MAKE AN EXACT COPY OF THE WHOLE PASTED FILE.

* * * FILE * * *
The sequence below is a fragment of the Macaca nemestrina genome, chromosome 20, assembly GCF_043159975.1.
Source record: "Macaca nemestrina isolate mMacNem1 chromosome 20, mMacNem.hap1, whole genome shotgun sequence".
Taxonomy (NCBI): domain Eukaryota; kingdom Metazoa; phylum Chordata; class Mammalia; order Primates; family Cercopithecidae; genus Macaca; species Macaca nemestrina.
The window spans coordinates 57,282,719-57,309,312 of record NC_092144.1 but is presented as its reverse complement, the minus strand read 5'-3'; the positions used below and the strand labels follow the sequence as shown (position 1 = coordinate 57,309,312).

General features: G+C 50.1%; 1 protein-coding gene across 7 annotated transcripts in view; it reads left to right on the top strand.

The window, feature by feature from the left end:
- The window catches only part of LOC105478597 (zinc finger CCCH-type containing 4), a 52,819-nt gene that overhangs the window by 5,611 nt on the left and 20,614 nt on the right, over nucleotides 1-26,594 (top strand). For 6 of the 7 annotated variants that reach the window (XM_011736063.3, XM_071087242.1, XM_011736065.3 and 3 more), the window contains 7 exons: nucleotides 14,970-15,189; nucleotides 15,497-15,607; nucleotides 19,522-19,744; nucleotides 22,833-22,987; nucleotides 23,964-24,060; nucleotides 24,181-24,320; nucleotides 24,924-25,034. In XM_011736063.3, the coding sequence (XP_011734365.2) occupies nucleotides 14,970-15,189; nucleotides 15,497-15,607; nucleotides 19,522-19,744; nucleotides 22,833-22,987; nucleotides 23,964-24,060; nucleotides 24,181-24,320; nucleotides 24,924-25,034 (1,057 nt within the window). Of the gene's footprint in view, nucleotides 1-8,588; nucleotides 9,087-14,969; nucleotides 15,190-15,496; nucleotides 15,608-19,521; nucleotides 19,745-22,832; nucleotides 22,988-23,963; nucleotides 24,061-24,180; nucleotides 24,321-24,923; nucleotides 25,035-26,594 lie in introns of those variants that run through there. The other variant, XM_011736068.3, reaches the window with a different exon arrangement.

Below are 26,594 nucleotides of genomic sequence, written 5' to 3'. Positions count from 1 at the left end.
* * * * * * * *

The sequence below is a fragment of the Macaca nemestrina genome, chromosome 20, assembly GCF_043159975.1.
Source record: "Macaca nemestrina isolate mMacNem1 chromosome 20, mMacNem.hap1, whole genome shotgun sequence".
Taxonomy (NCBI): domain Eukaryota; kingdom Metazoa; phylum Chordata; class Mammalia; order Primates; family Cercopithecidae; genus Macaca; species Macaca nemestrina.
The window spans coordinates 57,282,719-57,309,312 of record NC_092144.1 but is presented as its reverse complement, the minus strand read 5'-3'; the positions used below and the strand labels follow the sequence as shown (position 1 = coordinate 57,309,312).

General features: G+C 50.1%; 1 protein-coding gene across 7 annotated transcripts in view; it reads left to right on the top strand.

The window, feature by feature from the left end:
- The window catches only part of LOC105478597 (zinc finger CCCH-type containing 4), a 52,819-nt gene that overhangs the window by 5,611 nt on the left and 20,614 nt on the right, over nucleotides 1-26,594 (top strand). For 6 of the 7 annotated variants that reach the window (XM_011736063.3, XM_071087242.1, XM_011736065.3 and 3 more), the window contains 7 exons: nucleotides 14,970-15,189; nucleotides 15,497-15,607; nucleotides 19,522-19,744; nucleotides 22,833-22,987; nucleotides 23,964-24,060; nucleotides 24,181-24,320; nucleotides 24,924-25,034. In XM_011736063.3, the coding sequence (XP_011734365.2) occupies nucleotides 14,970-15,189; nucleotides 15,497-15,607; nucleotides 19,522-19,744; nucleotides 22,833-22,987; nucleotides 23,964-24,060; nucleotides 24,181-24,320; nucleotides 24,924-25,034 (1,057 nt within the window). Of the gene's footprint in view, nucleotides 1-8,588; nucleotides 9,087-14,969; nucleotides 15,190-15,496; nucleotides 15,608-19,521; nucleotides 19,745-22,832; nucleotides 22,988-23,963; nucleotides 24,061-24,180; nucleotides 24,321-24,923; nucleotides 25,035-26,594 lie in introns of those variants that run through there. The other variant, XM_011736068.3, reaches the window with a different exon arrangement.

Below are 26,594 nucleotides of genomic sequence, written 5' to 3'. Positions count from 1 at the left end.